Keep a journal or mental list of the changes you notice in your body, mind, energy level, etc. as you go through the week. After the seven days of gluten-free living, add some “normal” carbs back into your diet and then notice how you’re feeling. Re-read your journal of observations and decide if G-Free living is for you!

Cioppino: An Italian-American Classic

cioppino, easy recipe, family friendly, kid friendly dinner, easy dinner, gluten-free,

Cioppino (pronounced “chee-oh-PEE-noh”) is an Italian-American dish, likened to the various regional fish soups and stews of the Old Country; however, it’s not actually an off-the-boat traditional Italian. Cioppino itself hails from… San Francisco!

Often served at Christmas time, cioppino is an easy-to-make dish and even easier to customize for various food allergies, as you’ll see. We had a shrimp allergy in our  midst, so that ingredient was cooked separately with many of the same flavors as the stew to conceal the fact that it had been cooked in a separate pan away from the smorgasbord of seasonings. If you have gluten free and non-gluten free friends and family, cooking the pasta separately is a cinch and will not compromise the delicious flavors for any of your guests.

Here’s another little secret. Cioppino calls for mussels, clams, and in some recipes, calamari, none of which I know how to cook, nor were they easy to find in the hubbub of preparation, so these items were conveniently left out of our dish:) I’ve included these succulent seafoods in the recipe for those of you who are epicurean masters.

As you can tell from my tale of preparing this one for my family, and as with all the dishes you’ll find on the website, the trick is to use the recipe as a guidepost and tailor to your own tastes. Have fun and make the dish your own!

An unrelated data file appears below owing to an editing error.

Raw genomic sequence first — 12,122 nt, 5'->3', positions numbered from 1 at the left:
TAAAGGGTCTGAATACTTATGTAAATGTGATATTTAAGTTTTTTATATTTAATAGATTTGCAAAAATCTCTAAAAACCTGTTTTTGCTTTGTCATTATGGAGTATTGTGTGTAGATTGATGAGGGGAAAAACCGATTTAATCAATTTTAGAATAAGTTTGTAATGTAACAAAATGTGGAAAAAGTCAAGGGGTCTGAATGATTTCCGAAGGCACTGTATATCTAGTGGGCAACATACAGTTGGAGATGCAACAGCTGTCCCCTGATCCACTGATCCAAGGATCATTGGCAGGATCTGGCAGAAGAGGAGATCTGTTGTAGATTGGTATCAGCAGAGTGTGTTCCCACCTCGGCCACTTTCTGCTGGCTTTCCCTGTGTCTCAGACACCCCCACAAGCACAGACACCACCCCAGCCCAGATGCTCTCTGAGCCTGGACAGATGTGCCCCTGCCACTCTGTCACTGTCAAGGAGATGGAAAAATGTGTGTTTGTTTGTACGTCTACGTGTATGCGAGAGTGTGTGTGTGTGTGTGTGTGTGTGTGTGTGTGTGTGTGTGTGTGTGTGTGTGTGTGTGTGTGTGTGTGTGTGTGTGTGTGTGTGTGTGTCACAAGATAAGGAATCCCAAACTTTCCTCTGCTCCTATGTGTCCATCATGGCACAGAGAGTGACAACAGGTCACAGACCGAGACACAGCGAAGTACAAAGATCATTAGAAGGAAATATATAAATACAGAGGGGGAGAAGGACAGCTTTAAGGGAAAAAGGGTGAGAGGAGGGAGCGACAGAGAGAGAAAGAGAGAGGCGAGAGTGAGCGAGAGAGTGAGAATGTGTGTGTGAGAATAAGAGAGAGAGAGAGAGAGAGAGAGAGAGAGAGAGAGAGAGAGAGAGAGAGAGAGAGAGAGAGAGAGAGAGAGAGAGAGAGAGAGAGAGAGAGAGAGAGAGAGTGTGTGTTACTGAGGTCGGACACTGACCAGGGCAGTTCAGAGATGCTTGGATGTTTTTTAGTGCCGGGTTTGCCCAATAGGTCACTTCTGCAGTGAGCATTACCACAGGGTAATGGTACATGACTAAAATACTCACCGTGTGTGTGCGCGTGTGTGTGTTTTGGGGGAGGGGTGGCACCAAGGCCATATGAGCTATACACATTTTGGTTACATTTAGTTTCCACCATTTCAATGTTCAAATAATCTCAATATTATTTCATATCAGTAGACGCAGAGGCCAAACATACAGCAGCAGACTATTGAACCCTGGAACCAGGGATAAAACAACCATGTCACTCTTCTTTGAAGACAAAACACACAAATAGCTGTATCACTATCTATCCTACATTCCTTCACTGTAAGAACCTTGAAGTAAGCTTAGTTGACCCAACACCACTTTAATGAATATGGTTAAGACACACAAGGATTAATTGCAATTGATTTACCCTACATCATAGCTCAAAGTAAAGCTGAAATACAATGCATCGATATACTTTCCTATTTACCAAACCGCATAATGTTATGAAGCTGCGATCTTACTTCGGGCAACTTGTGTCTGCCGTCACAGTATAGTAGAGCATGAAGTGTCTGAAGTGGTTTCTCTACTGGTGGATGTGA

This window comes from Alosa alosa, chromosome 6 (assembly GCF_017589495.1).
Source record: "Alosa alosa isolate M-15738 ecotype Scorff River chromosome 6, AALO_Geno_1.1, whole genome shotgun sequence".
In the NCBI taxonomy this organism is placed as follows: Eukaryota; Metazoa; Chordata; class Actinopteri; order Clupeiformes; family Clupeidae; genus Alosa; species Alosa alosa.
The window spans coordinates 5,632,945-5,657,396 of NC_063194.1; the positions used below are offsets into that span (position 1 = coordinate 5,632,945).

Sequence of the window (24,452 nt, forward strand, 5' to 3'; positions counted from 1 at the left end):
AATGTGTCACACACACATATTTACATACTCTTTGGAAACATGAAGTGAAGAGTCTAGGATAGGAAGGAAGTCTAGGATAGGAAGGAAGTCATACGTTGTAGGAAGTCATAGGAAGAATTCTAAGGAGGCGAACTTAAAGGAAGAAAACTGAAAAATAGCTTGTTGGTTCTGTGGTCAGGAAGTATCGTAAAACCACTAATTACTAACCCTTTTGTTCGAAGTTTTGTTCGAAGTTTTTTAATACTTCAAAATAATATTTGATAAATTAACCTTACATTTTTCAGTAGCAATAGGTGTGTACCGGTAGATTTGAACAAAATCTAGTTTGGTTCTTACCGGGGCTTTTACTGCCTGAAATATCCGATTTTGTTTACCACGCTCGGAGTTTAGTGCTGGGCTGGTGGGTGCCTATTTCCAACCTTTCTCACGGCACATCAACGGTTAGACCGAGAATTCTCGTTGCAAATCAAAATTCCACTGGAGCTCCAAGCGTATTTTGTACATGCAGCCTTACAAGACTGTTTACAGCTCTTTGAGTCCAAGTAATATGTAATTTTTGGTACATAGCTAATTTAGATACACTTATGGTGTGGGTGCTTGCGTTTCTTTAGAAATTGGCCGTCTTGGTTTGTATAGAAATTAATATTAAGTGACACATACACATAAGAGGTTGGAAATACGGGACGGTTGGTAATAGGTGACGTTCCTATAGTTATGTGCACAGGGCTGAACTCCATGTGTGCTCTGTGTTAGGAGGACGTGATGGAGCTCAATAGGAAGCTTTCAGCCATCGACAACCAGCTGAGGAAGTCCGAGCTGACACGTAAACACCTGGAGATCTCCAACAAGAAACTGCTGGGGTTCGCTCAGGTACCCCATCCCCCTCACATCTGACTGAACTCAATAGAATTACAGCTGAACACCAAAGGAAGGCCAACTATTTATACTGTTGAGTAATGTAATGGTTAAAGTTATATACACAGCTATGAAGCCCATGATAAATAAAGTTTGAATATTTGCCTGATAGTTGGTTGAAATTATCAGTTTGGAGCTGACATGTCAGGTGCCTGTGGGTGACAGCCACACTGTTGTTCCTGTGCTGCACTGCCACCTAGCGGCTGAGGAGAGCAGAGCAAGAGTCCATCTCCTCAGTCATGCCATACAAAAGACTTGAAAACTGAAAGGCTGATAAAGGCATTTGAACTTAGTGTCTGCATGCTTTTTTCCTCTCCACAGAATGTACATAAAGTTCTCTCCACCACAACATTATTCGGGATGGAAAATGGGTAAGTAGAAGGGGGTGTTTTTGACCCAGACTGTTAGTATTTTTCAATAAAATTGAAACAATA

Buon appetito!

 

 

photo 1

Preparing the pan.

photo 2

Sauteeing the onions, garlic and parsley.

photo 3

Beginning to prepare the broth with tomatoes and vino.

photo 4

Beginning to cook the shrimp separately while the broth begins to take shape.

photo 5

Whether cooking with white or red, sometimes an Italian chef needs a little vino:)

photo 6

The ingredients are coming together to form an amazing, rich seafood stew!

photo 7

Simmering…

photo 9

Almost done. Adding the pasta, will give it one or two more stirs, and ta-da!

photo 10

Buon appetito!!

 

Cioppino
Serves 6-8

Ingredients
1/2 cup butter
1 medium onion, diced
2 medium cloves garlic, minced
1 bunch fresh parsley leaves, minced
1 bay leaf
2 tablespoons fresh basil leaves (2 1/2 tablespoons if dried)
1/4 teaspoon thyme leaves (1/2 teaspoon if dried)
1/4 teaspoon oregano leaves(1/2 teaspoon if dried)
1 teaspoon sea salt
1 teaspoon black pepper
2 (14.5-ounce) cans diced tomatoes (juice and all)
1 1/2 cups dry white wine
1 1/2 cups chicken or vegetable broth
2 cups gluten free pasta (spaghetti noodles are my favorite)
1 1/2 pounds raw extra-large shrimp, peeled and deveined
1 1/2 pounds fish fillets (halibut, cod, tilapia or salmon; if tilapia, note: it cooks quickly and falls apart more easily, so add it later in the process)
1 1/2 pounds bay scallops
12 small hard-shell clams in shell
12 mussels in shell
Salt and freshly ground pepper to taste

Directions 

For the Broth:
In a pan on medium-low heat, melt the butter.
Turn the heat up to medium, then add the onions, garlic and parsley. Stir occasionally to keep them from burning.
Let the onions and garlic start to brown.
Add the chicken or vegetable broth, tomatoes, wine, bay leaf, basil, thyme, oregano, salt and pepper.
Bring the dish to a boil, then reduce to a simmer for about 45 minutes, stirring occasionally.

If you’re doing the full-boat seafood version:
Scrub clams and mussels with a small stiff brush under cold running water; remove beards from mussels.
Discard any open clams or mussels.
Cover with cold salted water; let stand 5 minutes and then pour off the salted water.

For the pasta:
Begin to cook your pasta by bringing 3 cups of water to a boil and adding the pasta noodles.
Cook pasta until al dente. (You can tell it’s al dente, but taking a noodle, biting/cutting in half and seeing a wee little white dot in the middle, which is the uncooked part.  You want to prevent the pasta from overcooking. It will cook a little more when you add it to the broth, so undercooking is favorable at this stage.)

Back to the Broth:
Gently stir in the clams, mussels, shrimp, scallops, and fish fillets into the prepared stock.
(If you have any food allergies, like we did, cook that seafood separately using butter, garlic and parsley.)
Cover and simmer 5 to 7 minutes until clams pop open and shrimp are opaque when cut.
Add the pasta into the stock, turn it off, and you’re done!